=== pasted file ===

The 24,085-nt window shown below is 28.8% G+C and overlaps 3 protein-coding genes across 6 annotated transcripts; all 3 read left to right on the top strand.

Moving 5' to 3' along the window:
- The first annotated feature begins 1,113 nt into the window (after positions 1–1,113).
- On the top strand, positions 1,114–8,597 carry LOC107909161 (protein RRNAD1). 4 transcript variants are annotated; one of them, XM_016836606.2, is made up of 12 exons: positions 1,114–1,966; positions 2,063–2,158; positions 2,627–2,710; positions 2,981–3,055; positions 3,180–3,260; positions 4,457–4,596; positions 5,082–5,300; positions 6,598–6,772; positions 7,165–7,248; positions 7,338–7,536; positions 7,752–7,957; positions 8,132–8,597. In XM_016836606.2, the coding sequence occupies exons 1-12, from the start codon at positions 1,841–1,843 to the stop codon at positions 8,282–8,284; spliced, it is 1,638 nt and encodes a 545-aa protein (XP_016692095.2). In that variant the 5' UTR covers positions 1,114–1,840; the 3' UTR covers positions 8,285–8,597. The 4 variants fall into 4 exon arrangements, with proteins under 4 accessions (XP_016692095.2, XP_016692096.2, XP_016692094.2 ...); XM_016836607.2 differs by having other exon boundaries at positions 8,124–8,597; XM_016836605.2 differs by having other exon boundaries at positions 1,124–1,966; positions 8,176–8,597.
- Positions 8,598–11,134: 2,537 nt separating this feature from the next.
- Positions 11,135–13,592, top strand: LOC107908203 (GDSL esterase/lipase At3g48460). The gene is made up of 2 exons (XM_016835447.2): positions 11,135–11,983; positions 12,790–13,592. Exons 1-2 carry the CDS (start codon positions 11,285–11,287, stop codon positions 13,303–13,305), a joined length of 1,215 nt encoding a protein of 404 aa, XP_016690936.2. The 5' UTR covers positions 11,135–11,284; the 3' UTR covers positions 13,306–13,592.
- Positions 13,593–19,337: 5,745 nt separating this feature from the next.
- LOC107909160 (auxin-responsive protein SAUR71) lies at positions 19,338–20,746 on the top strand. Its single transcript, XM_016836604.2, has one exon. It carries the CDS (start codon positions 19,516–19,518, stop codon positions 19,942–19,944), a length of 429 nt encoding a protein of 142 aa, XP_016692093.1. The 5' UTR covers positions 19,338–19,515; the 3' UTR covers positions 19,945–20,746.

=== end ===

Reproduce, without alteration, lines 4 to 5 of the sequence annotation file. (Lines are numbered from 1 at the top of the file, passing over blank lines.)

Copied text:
- On the top strand, positions 1,114–8,597 carry LOC107909161 (protein RRNAD1). 4 transcript variants are annotated; one of them, XM_016836606.2, is made up of 12 exons: positions 1,114–1,966; positions 2,063–2,158; positions 2,627–2,710; positions 2,981–3,055; positions 3,180–3,260; positions 4,457–4,596; positions 5,082–5,300; positions 6,598–6,772; positions 7,165–7,248; positions 7,338–7,536; positions 7,752–7,957; positions 8,132–8,597. In XM_016836606.2, the coding sequence occupies exons 1-12, from the start codon at positions 1,841–1,843 to the stop codon at positions 8,282–8,284; spliced, it is 1,638 nt and encodes a 545-aa protein (XP_016692095.2). In that variant the 5' UTR covers positions 1,114–1,840; the 3' UTR covers positions 8,285–8,597. The 4 variants fall into 4 exon arrangements, with proteins under 4 accessions (XP_016692095.2, XP_016692096.2, XP_016692094.2 ...); XM_016836607.2 differs by having other exon boundaries at positions 8,124–8,597; XM_016836605.2 differs by having other exon boundaries at positions 1,124–1,966; positions 8,176–8,597.
- Positions 8,598–11,134: 2,537 nt separating this feature from the next.